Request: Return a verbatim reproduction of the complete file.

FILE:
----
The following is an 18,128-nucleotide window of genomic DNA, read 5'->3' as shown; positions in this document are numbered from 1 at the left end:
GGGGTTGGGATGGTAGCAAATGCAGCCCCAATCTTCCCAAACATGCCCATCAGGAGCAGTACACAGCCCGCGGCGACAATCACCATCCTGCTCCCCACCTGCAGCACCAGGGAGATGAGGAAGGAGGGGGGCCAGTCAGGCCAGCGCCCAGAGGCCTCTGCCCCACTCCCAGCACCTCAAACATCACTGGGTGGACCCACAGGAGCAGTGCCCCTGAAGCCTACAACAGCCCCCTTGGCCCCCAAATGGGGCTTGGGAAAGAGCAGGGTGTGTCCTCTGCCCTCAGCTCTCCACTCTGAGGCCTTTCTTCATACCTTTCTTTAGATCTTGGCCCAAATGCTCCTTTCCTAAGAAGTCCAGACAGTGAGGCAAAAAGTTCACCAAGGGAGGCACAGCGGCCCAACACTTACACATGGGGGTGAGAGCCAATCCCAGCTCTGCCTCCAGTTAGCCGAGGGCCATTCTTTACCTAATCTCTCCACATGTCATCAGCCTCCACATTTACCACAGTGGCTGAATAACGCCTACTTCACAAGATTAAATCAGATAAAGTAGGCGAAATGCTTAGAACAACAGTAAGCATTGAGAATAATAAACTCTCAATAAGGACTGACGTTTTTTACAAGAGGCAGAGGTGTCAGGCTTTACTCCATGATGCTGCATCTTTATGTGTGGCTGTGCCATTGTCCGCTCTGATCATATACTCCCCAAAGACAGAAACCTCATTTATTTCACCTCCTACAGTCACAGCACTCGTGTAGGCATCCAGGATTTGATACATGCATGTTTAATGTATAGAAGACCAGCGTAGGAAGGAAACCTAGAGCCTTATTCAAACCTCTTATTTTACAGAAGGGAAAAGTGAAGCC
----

The following is an 18,128-nucleotide window of genomic DNA, read 5'->3' as shown; positions in this document are numbered from 1 at the left end:
GGGGTTGGGATGGTAGCAAATGCAGCCCCAATCTTCCCAAACATGCCCATCAGGAGCAGTACACAGCCCGCGGCGACAATCACCATCCTGCTCCCCACCTGCAGCACCAGGGAGATGAGGAAGGAGGGGGGCCAGTCAGGCCAGCGCCCAGAGGCCTCTGCCCCACTCCCAGCACCTCAAACATCACTGGGTGGACCCACAGGAGCAGTGCCCCTGAAGCCTACAACAGCCCCCTTGGCCCCCAAATGGGGCTTGGGAAAGAGCAGGGTGTGTCCTCTGCCCTCAGCTCTCCACTCTGAGGCCTTTCTTCATACCTTTCTTTAGATCTTGGCCCAAATGCTCCTTTCCTAAGAAGTCCAGACAGTGAGGCAAAAAGTTCACCAAGGGAGGCACAGCGGCCCAACACTTACACATGGGGGTGAGAGCCAATCCCAGCTCTGCCTCCAGTTAGCCGAGGGCCATTCTTTACCTAATCTCTCCACATGTCATCAGCCTCCACATTTACCACAGTGGCTGAATAACGCCTACTTCACAAGATTAAATCAGATAAAGTAGGCGAAATGCTTAGAACAACAGTAAGCATTGAGAATAATAAACTCTCAATAAGGACTGACGTTTTTTACAAGAGGCAGAGGTGTCAGGCTTTACTCCATGATGCTGCATCTTTATGTGTGGCTGTGCCATTGTCCGCTCTGATCATATACTCCCCAAAGACAGAAACCTCATTTATTTCACCTCCTACAGTCACAGCACTCGTGTAGGCATCCAGGATTTGATACATGCATGTTTAATGTATAGAAGACCAGCGTAGGAAGGAAACCTAGAGCCTTATTCAAACCTCTTATTTTACAGAAGGGAAAAGTGAAGCC